5. Discussion

5.1. Social Factors Behind Vineyard Abandonment

The regional setting exhibited a general trend of suburbanization from the Lyon metropolitan area since 1990. Suburbanization patterns appeared both in the Saône plain (urban sprawl) and green Beaujolais (market gardening) but impacted Beaujolais vineyards to a lesser extent. Concomitantly, a revitalization of farmers was observed by stakeholders as a result of market gardening, so that the rate of farms without known successors was the lowest in green Beaujolais (20%–30%) and in the Saône plain areas (30%–40%). Indeed, more than 25% of farmers were 40 years old or younger in green Beaujolais and in the Saône plain. In contrast, this rate was approximately 15% to 20% in the lower Ardières and lower than 15% in the Marverand and Merloux areas. Revitalization may have been hampered in the latter areas by the inertia of the vineyard system, which is often considered cultural heritage that should be maintained [33,34]. As a consequence, 50% to 70% of farms currently lack known successors in the southern vineyard area (Marverand and Merloux). Even in the northern vineyard area (AOC Cru-du-Beaujolais), 35% to 45% of farms currently lack known successors [14], a rate that remains significantly higher than in the green Beaujolais and the Saône plain. This gradual aging of farmers without significant renewal, therefore, creates a favorable context for the abandonment of vines.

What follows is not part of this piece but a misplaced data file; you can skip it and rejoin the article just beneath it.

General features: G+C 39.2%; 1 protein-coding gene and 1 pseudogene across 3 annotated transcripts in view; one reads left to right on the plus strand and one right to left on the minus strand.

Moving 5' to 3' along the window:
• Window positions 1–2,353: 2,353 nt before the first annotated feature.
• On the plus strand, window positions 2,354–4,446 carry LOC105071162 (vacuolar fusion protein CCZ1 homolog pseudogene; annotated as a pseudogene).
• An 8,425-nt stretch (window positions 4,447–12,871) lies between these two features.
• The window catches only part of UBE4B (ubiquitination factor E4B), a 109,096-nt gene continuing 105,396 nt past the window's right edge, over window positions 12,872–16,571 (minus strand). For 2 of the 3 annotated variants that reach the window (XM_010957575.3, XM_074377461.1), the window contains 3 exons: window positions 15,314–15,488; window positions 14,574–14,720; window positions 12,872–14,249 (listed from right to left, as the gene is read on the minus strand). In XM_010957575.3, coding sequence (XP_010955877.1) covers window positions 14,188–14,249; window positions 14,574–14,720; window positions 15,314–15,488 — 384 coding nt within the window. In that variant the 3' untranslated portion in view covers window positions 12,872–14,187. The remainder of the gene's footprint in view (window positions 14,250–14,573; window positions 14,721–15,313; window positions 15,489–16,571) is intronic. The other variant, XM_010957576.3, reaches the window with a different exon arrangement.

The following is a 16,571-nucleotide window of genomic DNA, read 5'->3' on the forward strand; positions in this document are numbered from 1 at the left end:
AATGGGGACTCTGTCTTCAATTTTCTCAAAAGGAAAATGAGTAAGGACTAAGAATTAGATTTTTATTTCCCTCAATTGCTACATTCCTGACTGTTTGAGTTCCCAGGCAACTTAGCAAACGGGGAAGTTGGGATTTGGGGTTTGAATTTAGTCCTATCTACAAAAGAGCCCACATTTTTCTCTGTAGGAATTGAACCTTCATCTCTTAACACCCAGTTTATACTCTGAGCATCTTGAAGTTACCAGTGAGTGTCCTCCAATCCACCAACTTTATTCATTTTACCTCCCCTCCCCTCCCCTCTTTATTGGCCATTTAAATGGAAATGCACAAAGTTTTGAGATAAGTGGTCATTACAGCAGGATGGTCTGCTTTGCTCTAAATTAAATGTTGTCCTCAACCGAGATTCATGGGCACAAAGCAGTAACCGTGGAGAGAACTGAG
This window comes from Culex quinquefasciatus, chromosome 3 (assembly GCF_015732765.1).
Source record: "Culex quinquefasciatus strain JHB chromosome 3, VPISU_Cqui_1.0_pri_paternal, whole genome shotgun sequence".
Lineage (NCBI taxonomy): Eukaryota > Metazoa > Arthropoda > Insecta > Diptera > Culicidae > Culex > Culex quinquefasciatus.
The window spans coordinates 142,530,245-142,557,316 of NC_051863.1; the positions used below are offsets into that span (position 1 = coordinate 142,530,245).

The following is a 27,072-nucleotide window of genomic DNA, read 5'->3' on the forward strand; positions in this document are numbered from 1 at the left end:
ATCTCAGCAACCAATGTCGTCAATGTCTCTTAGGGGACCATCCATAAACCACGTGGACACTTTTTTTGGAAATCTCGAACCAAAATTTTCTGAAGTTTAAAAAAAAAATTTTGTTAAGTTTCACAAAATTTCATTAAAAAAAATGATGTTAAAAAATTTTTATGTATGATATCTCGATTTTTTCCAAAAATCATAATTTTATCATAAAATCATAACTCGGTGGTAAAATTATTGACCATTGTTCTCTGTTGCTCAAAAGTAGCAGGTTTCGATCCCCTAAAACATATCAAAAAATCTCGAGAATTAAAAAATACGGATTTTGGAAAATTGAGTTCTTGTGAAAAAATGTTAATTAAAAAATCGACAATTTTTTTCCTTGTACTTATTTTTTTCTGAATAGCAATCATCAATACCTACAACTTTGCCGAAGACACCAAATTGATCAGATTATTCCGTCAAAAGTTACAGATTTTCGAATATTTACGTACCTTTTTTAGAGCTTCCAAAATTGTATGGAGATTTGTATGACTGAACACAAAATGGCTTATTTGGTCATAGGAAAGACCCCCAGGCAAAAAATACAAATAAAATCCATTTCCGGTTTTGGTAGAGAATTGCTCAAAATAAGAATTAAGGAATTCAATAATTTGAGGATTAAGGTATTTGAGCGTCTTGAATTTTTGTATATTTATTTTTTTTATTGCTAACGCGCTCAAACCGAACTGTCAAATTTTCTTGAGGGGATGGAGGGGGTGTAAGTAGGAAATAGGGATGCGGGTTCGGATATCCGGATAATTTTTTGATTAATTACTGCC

5.2. Vineyard Abandonment: A Return to the Natural Environment?